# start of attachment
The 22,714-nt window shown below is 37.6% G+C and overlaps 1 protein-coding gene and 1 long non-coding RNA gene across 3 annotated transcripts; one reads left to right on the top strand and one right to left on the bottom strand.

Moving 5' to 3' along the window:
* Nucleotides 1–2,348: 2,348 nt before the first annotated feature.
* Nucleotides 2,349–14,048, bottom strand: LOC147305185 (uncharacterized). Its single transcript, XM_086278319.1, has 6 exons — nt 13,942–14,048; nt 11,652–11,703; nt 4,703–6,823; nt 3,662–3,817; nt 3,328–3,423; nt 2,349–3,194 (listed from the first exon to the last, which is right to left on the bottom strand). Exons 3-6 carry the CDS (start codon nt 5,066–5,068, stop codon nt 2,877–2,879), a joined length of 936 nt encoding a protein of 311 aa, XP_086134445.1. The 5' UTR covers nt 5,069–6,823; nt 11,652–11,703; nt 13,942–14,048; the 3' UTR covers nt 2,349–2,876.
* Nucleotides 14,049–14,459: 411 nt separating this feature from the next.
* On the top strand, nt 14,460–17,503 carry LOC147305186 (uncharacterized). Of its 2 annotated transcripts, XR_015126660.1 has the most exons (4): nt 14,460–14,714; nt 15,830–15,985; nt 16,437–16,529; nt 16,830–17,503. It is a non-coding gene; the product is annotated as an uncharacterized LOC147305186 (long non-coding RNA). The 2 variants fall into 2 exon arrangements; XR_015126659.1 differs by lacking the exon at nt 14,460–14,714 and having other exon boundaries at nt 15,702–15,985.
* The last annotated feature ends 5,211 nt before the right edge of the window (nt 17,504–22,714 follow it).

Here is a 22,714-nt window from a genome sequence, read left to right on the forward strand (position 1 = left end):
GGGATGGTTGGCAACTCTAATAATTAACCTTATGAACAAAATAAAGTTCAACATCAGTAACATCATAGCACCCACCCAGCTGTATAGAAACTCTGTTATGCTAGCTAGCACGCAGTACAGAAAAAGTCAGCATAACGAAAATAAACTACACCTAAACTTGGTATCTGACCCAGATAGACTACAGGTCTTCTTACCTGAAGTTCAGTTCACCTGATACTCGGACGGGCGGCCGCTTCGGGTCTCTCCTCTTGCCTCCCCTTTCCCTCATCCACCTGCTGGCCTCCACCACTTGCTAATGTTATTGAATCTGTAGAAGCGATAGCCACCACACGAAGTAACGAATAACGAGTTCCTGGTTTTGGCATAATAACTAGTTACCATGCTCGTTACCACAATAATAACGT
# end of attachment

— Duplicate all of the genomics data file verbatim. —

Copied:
The 22,714-nt window shown below is 37.6% G+C and overlaps 1 protein-coding gene and 1 long non-coding RNA gene across 3 annotated transcripts; one reads left to right on the top strand and one right to left on the bottom strand.

Moving 5' to 3' along the window:
* Nucleotides 1–2,348: 2,348 nt before the first annotated feature.
* Nucleotides 2,349–14,048, bottom strand: LOC147305185 (uncharacterized). Its single transcript, XM_086278319.1, has 6 exons — nt 13,942–14,048; nt 11,652–11,703; nt 4,703–6,823; nt 3,662–3,817; nt 3,328–3,423; nt 2,349–3,194 (listed from the first exon to the last, which is right to left on the bottom strand). Exons 3-6 carry the CDS (start codon nt 5,066–5,068, stop codon nt 2,877–2,879), a joined length of 936 nt encoding a protein of 311 aa, XP_086134445.1. The 5' UTR covers nt 5,069–6,823; nt 11,652–11,703; nt 13,942–14,048; the 3' UTR covers nt 2,349–2,876.
* Nucleotides 14,049–14,459: 411 nt separating this feature from the next.
* On the top strand, nt 14,460–17,503 carry LOC147305186 (uncharacterized). Of its 2 annotated transcripts, XR_015126660.1 has the most exons (4): nt 14,460–14,714; nt 15,830–15,985; nt 16,437–16,529; nt 16,830–17,503. It is a non-coding gene; the product is annotated as an uncharacterized LOC147305186 (long non-coding RNA). The 2 variants fall into 2 exon arrangements; XR_015126659.1 differs by lacking the exon at nt 14,460–14,714 and having other exon boundaries at nt 15,702–15,985.
* The last annotated feature ends 5,211 nt before the right edge of the window (nt 17,504–22,714 follow it).

Here is a 22,714-nt window from a genome sequence, read left to right on the forward strand (position 1 = left end):
GGGATGGTTGGCAACTCTAATAATTAACCTTATGAACAAAATAAAGTTCAACATCAGTAACATCATAGCACCCACCCAGCTGTATAGAAACTCTGTTATGCTAGCTAGCACGCAGTACAGAAAAAGTCAGCATAACGAAAATAAACTACACCTAAACTTGGTATCTGACCCAGATAGACTACAGGTCTTCTTACCTGAAGTTCAGTTCACCTGATACTCGGACGGGCGGCCGCTTCGGGTCTCTCCTCTTGCCTCCCCTTTCCCTCATCCACCTGCTGGCCTCCACCACTTGCTAATGTTATTGAATCTGTAGAAGCGATAGCCACCACACGAAGTAACGAATAACGAGTTCCTGGTTTTGGCATAATAACTAGTTACCATGCTCGTTACCACAATAATAACGT